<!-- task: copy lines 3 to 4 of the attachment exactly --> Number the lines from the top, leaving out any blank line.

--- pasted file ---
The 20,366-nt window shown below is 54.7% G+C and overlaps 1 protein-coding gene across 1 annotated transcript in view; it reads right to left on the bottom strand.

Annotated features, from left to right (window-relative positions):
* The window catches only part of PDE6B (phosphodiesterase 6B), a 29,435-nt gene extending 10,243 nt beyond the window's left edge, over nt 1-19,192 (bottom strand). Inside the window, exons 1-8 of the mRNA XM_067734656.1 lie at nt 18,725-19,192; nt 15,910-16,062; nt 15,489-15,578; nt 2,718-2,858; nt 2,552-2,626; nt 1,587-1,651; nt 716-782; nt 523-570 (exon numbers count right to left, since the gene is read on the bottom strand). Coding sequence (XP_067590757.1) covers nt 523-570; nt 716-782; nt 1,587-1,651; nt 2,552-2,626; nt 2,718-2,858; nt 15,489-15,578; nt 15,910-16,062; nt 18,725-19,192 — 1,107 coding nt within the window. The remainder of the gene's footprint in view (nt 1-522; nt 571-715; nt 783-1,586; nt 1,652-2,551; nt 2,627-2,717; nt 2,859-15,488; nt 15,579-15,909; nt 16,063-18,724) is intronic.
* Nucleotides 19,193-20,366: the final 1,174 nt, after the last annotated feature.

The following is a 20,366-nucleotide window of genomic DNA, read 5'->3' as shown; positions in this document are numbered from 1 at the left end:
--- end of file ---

* The window catches only part of PDE6B (phosphodiesterase 6B), a 29,435-nt gene extending 10,243 nt beyond the window's left edge, over nt 1-19,192 (bottom strand). Inside the window, exons 1-8 of the mRNA XM_067734656.1 lie at nt 18,725-19,192; nt 15,910-16,062; nt 15,489-15,578; nt 2,718-2,858; nt 2,552-2,626; nt 1,587-1,651; nt 716-782; nt 523-570 (exon numbers count right to left, since the gene is read on the bottom strand). Coding sequence (XP_067590757.1) covers nt 523-570; nt 716-782; nt 1,587-1,651; nt 2,552-2,626; nt 2,718-2,858; nt 15,489-15,578; nt 15,910-16,062; nt 18,725-19,192 — 1,107 coding nt within the window. The remainder of the gene's footprint in view (nt 1-522; nt 571-715; nt 783-1,586; nt 1,652-2,551; nt 2,627-2,717; nt 2,859-15,488; nt 15,579-15,909; nt 16,063-18,724) is intronic.
* Nucleotides 19,193-20,366: the final 1,174 nt, after the last annotated feature.